WHEN WITNESSES ATTEMPT TO GIVE EXPERT EVIDENCE: LOOK OUT FOR THOSE PURPLE PASSAGES
This blog has reported on numerous cases where lay witnesses have attempted to give expert evidence (and, indeed, where expert witnesses have tried to give evidence of matters of fact). This issue can be seen in the judgment of Lord Justice Arnold in Glaxo Wellcome UK Ltd & Anor v Sandoz Ltd & Ors  EWHC 2545 (Ch).
The claimant was bringing an action claiming that the use of the colour purple in the packaging of certain medication.
THE “STATE TRIAL”
The judge commented on the way in which the parties had approached the litigation.
Although Glaxo commenced these proceedings as long ago as December 2015, the claim has had an unfortunate procedural history which meant that it only reached trial in July 2019. Regrettably, both sides have approached the matter as if it were a State Trial: there was a great deal of interlocutory skirmishing which continued right up to trial, a large volume of both documentary and witness evidence was produced and I received extensive written and oral submissions. It is not necessary for me to refer to all of this material in this judgment, and large parts of the documentary evidence turned out to be of little significance for reasons that will appear.
THE JUDGE’S COMMENTS ON THE WITNESS EVIDENCE
Reading the judgment it appears probable that much time (and money) was spent in preparing witness statements which were of limited assistance.
Even though a number of witnesses were dropped, I received evidence from a large number of factual witnesses: six employees or former employees of Glaxo; four solicitors employed by Glaxo’s solicitors; six employees or former employees of Sandoz, Aeropharm and/or Hexal; one former employee of Vectura; four respiratory consultants; one junior hospital doctor; seven general practitioners (“GPs”); 13 pharmacists (two of whom were independent prescribers and two of whom were employed by Clinical Commissioning Groups, “CCGs”); one nurse independent prescriber; one physician associate; one regulatory affairs consultant; and one data analyst.
The first is that, prior to the trial, Sandoz sought permission to adduce expert evidence from a respiratory consultant, a GP and a pharmacist. This application was successfully opposed by Glaxo, which contended that the relevant evidence could and should be given by factual witnesses giving so-called “trade” evidence (as to which, see in particular Fenty v Arcadia Group Brands Ltd  EWHC 1945 (Ch),  Bus LR 1165). Subsequently, the Defendants objected to the admissibility of substantial parts of the witness statements served by Glaxo on various grounds, but in particular that some of the statements were in substance expert evidence and that parts of others amounted to expressions of opinion, and in particular speculation by the witnesses as to the thought processes of other persons. At the pre-trial trial review I largely, although not entirely, upheld the Defendants’ objections. This led to a cross-application by Glaxo to exclude parts of the witness statements served by the Defendants on similar grounds, which I partly upheld. At trial, by contrast, both sides repeatedly asked questions in cross-examination which were at least arguably inadmissible without objection from the other (although the Defendants did object to certain questions which were sought to be put by Glaxo to a couple of witnesses). In assessing the evidence, I have attempted to give weight to the witnesses’ evidence of fact and not to their expressions of opinion.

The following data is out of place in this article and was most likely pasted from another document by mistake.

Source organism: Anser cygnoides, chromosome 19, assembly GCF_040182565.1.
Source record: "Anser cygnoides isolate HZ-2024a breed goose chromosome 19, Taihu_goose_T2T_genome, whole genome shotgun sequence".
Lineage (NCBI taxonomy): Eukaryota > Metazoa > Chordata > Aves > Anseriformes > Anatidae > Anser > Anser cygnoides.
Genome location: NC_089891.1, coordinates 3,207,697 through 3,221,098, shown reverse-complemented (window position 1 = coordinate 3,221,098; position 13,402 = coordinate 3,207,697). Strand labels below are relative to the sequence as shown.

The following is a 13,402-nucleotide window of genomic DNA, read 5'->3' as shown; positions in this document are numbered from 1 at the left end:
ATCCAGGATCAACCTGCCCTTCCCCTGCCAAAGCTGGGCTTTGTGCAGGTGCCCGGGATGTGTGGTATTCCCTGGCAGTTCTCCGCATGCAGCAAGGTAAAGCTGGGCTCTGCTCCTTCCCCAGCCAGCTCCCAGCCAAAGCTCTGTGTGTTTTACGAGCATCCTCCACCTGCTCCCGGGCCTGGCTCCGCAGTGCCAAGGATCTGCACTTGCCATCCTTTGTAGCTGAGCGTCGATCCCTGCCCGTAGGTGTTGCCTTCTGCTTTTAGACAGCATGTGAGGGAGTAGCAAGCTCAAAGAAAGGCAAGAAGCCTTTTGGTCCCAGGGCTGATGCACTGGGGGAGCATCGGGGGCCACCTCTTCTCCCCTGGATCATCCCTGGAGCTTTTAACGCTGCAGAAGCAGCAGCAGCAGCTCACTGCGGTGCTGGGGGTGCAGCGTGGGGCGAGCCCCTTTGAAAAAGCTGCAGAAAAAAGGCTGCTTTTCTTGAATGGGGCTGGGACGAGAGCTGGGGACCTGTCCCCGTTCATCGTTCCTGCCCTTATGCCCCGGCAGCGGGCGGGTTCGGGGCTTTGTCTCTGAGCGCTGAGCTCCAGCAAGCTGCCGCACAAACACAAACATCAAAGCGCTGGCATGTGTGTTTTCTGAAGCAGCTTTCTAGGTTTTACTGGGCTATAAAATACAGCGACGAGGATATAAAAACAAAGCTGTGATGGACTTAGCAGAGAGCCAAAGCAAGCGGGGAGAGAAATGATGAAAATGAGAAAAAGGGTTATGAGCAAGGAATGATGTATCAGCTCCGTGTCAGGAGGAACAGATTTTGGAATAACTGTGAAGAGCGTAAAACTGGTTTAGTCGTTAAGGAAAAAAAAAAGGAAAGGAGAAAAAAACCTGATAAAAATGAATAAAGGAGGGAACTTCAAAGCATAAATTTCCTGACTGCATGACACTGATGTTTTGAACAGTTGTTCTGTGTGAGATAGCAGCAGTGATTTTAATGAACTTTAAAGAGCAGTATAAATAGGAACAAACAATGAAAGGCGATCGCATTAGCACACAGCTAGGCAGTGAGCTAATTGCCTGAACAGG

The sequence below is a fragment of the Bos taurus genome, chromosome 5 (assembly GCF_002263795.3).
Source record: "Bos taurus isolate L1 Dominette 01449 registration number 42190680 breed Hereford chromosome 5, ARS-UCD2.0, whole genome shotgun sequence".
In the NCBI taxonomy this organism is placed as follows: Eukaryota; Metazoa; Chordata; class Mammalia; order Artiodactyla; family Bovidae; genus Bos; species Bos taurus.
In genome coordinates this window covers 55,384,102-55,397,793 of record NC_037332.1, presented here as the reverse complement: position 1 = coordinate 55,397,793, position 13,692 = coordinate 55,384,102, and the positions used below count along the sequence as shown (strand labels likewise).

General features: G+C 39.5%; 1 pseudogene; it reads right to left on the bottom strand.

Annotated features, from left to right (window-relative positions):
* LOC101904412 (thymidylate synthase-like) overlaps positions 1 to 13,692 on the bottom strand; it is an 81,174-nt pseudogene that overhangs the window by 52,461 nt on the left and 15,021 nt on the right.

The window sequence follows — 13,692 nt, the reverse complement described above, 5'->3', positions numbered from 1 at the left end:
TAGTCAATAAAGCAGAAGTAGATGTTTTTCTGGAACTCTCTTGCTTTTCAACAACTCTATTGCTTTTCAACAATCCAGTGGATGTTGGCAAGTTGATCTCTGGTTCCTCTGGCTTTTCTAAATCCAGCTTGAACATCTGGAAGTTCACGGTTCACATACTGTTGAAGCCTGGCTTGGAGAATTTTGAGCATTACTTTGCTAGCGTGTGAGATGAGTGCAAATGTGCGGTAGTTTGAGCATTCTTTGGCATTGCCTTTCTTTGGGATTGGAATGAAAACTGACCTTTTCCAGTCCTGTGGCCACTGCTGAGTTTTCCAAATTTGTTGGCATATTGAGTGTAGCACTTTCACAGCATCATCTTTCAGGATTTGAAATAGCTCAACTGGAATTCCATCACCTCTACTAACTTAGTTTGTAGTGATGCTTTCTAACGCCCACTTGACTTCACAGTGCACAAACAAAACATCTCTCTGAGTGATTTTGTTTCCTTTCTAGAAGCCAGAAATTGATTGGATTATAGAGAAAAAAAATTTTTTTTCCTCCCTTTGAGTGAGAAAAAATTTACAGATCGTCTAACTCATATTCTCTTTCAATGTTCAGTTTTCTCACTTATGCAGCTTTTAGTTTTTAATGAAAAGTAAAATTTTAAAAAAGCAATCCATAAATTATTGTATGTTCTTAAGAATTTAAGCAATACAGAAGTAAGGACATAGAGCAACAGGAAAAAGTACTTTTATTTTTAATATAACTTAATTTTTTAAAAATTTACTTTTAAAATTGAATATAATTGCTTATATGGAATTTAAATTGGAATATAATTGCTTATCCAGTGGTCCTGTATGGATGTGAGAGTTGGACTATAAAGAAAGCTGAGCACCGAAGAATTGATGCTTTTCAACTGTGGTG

The second point is that counsel for the Defendants pointed out that the witness statements of some of Glaxo’s trade witnesses contained passages which cross-examination revealed did not accurately reflect their practices. As counsel accepted, this was probably not the witnesses’ fault: they are busy people who perhaps assumed that the statements which had been drafted for them were accurate without checking this sufficiently carefully. It follows, however, that it is the oral evidence which matters.